Just want to call your attention to the American Composers Festival in Orange County California. The Pacific Symphony is working hard to put American Composers on the map with an orchestral festival devoted to the music of this nation. This is largely the doing of Carl St.Clair and his passion for American Music AND a community that seeks to explore. I am a volunteer with this festival and believe in its existence even though I may not always like the music. I love the fact that we do this every year and I am only disappointed that more people don't know about it. I hope you will add Pacific to your list of champions of the music and the orchestras that keep it in our ears!

Also,when Neeme Jarvi
was music director
with the Detroit
symphony,he championed and recorded American music by the likes of Chadwick etc,and even
championed music by
African-American composers such as William
Grant Still.No doubt
Leonard Slatkin will
continue to champion
American music there.
And with all the new music being performed
by our own composers,
American music is not exactly languishing
in America.

Along with language, i believe there is much in the way a land vibrates. I know how intangible this is.
It is something i have 'experienced' and might in turn effect the language.
Music sounds best in it origins. Some German music made so much more sense to me there.
In Australia, the orchestras are required to play a certain amount of Australian works. I guess if one can not get the funds to play something, one must blackmail to take away funds in general.
Possibly American Orchestral music needs such a system of blackmail.

I couldn't agree more, and would submit that American orchestras have perhaps an even greater treasure trove of works from which to draw than most of the countries you've mentioned. Especially if you were to include emigre composers who wrote a lot their music in America (Schonberg, Stravinsky, Bartok, Hindemith, Korngold, Rozsa, Weill, Varese, Dahl, etc.)

I think the fundamental problem we now have - and one which affects more than just programming of American music - is the "I like what I know" approach to programming. Orchestras don't seem willing to program even works that people are likely to enjoy, so great seems to be their fear of playing something people don't already know. And not without justification; in recent years NY Times reviews have noted audiences walking out ahead of such pieces as Goldmark's Rustic Wedding Symphony or Nielsen's 4th - neither a piece that should cause the listener any distress. Or several years ago, the Philadelphia Orchestra proudly announced that they would perform a season of all 20th-century works (not all that adventurous when you think about who was alive and composing in 1901); but the announcement of it provoked, as I recall, a rather negative backlash from their subscribers worried about missing their Beethoven and Brahms and visions of all-Schonberg programs dancing in their heads.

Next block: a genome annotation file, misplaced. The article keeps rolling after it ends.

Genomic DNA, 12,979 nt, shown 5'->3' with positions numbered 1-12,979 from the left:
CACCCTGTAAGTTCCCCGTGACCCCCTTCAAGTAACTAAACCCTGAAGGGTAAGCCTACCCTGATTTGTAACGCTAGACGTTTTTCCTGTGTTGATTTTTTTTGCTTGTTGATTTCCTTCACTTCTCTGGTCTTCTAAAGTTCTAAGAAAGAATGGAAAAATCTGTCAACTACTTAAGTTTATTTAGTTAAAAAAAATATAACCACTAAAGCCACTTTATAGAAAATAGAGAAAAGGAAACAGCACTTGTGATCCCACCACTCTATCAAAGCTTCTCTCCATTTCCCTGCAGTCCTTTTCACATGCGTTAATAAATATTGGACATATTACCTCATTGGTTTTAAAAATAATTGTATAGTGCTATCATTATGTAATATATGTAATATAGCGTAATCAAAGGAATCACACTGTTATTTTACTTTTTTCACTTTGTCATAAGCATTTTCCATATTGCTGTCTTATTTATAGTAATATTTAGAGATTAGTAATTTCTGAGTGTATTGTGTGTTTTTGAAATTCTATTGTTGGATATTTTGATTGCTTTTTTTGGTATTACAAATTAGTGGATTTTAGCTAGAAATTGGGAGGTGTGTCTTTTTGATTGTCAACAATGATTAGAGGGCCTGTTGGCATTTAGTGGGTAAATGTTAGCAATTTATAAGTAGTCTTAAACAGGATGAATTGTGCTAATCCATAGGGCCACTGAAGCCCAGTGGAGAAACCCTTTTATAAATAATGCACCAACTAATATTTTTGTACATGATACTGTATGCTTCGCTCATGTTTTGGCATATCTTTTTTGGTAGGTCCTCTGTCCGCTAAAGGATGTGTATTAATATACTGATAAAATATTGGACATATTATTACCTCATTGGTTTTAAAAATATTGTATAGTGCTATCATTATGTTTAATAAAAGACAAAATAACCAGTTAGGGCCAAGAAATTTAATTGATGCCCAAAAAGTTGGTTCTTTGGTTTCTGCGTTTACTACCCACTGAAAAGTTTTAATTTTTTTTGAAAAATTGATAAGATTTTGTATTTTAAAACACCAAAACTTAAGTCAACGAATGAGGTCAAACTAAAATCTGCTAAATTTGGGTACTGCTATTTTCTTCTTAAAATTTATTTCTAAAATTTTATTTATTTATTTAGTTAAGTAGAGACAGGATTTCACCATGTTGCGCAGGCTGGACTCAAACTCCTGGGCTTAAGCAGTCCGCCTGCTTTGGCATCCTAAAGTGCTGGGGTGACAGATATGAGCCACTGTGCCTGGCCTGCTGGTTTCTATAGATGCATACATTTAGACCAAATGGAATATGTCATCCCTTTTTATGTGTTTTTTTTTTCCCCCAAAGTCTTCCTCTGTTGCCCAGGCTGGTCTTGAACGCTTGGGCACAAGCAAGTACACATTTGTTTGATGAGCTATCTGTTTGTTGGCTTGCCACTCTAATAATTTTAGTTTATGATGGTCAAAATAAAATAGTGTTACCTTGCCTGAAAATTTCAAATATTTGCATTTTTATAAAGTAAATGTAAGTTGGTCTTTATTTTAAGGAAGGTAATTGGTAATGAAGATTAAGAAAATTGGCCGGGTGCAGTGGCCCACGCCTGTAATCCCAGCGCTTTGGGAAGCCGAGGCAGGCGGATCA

But I think many orchestras do a poor selling job. A few years ago the NY Philharmonic did a multi-year "American Classics" program. A great idea by an orchestra with an admirable legacy in this area. But aside from an occasionally adventurous piece like Lukas Foss' "Time Cycle," most of their programs sandwiched something relatively safe like Barber's Knoxville Summer of 1915 with a Beethoven symphony and some warhorse concerto. All of which just sent a message that the featured "American Classic" work was something to be feared or tolerated, rather than welcomed.